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Red Green, the Canadian comedy character, tells his audience as parting words, "Keep Your Stick On The Ice"

I'm curious about something, do you have context for that phrase? and if not, do you have a guess for what it is saying?
(cw if you know)

my interpretation 

So the literal advice is for hockey. The equivalent of being ready to catch a ball.

But in the context of *life advice* I see it as being passively ready to handle what gets thrown at you. And you can even say it with the intent of "be ready to catch the puck when your friends throw a problem your way."

This is the kind of handyman I like to hold on to. Not some libertarian "do everything yourself. asking for help is weakness." But being able to help people and help yourself.

my interpretation 

@rockario this sort of readiness is important in life, to be able to assist your comrades, but also to be able to capitalize on momentary advantages when they come your way

of course, that sort of constant awareness, readiness, and action is extremely draining

which is why the average pro player's shift is about 48 seconds. then the next line hops the boards and takes over, so they can rest a minute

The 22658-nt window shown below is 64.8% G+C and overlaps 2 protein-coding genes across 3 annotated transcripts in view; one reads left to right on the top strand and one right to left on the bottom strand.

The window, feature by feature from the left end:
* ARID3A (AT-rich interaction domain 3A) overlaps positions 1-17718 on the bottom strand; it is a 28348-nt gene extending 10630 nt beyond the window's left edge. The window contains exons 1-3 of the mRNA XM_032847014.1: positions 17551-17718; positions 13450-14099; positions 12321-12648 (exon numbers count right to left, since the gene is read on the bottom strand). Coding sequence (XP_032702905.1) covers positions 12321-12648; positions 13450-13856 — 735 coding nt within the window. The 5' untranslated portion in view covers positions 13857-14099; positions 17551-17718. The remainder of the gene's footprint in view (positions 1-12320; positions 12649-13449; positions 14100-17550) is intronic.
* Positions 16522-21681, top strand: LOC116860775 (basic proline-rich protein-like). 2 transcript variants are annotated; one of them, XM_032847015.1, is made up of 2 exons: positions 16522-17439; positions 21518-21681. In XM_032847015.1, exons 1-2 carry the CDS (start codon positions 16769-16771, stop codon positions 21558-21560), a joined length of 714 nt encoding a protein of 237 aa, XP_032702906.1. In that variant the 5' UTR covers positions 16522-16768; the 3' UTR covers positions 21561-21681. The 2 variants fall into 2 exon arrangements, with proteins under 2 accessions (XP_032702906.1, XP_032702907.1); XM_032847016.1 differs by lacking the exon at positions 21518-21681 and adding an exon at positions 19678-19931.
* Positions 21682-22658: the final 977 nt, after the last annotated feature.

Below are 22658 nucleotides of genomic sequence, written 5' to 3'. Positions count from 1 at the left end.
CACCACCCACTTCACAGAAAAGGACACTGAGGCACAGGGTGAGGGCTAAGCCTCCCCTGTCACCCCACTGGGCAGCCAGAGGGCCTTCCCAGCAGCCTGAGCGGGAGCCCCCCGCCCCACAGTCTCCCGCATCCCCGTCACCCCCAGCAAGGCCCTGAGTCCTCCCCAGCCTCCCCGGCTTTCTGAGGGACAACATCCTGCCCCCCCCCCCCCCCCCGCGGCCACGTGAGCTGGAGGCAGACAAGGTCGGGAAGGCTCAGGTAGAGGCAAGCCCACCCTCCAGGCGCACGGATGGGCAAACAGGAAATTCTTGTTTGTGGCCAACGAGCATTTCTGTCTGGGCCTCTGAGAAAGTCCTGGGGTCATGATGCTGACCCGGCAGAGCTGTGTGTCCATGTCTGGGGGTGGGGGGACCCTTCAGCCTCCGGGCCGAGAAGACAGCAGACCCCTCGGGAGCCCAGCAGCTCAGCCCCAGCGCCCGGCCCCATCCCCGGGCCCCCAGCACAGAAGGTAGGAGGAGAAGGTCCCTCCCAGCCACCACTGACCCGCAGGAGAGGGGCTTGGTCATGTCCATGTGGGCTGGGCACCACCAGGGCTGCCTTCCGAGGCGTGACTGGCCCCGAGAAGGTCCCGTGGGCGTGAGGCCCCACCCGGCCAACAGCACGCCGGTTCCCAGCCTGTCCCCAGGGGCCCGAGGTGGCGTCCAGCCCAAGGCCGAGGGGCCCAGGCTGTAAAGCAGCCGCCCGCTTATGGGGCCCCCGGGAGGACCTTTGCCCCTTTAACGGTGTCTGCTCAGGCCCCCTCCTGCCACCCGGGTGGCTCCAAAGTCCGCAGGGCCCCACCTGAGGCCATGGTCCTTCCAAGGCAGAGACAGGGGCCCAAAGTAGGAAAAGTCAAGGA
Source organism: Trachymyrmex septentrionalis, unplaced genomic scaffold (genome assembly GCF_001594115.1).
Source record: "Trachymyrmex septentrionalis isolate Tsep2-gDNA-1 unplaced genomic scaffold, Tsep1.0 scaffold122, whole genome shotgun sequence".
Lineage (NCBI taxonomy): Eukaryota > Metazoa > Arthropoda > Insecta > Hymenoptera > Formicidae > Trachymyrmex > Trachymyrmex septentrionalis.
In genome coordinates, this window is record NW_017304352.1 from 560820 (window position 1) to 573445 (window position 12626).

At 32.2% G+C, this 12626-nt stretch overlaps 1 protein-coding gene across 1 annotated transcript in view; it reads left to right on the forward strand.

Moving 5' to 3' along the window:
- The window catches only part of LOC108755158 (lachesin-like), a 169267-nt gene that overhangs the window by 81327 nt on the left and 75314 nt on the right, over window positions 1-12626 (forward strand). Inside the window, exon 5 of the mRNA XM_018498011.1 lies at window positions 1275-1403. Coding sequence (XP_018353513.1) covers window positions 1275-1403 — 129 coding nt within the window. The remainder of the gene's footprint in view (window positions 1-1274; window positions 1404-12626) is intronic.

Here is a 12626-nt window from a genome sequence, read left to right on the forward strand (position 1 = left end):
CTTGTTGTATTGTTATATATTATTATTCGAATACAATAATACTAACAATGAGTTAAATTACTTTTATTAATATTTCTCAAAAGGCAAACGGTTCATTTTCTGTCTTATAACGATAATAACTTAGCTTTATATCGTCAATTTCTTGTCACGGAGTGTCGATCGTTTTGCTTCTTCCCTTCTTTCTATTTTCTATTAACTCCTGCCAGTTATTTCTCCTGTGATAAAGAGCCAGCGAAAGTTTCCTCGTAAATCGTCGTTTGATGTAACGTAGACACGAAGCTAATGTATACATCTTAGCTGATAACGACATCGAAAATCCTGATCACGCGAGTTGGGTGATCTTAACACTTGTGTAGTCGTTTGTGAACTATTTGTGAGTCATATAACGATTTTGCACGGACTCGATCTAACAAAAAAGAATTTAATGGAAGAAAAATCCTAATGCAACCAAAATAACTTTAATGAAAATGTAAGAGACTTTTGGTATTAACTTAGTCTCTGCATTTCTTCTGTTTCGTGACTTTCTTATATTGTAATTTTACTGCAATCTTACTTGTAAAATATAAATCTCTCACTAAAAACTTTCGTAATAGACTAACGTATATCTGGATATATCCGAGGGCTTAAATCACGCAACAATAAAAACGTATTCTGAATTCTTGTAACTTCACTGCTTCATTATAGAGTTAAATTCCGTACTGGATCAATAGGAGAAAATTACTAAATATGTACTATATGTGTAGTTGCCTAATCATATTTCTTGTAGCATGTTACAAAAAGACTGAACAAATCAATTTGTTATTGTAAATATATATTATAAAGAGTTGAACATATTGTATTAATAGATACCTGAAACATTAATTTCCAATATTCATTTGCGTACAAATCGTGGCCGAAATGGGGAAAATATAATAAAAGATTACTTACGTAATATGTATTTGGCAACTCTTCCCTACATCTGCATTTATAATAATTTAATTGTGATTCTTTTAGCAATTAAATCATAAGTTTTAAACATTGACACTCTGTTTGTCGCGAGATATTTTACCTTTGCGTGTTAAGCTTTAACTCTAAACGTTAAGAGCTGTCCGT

my interpretation 

@hexwren I always wondered, as someone who never played hockey seriously (or at all after middleschool), how well you can receive a casual pass if you just hold your stick firmly and keep it on the ice.

Because that adds a dimension to it, where you don't *have* to be hypervigilant but at least keep your stick on the ice and you will be able to respond with little prep.

as opposed to, like, saying in baseball "keep your glove on"

my interpretation 

@rockario pucks can bounce off the blade of the stick, you need to actively control the puck as it comes to you

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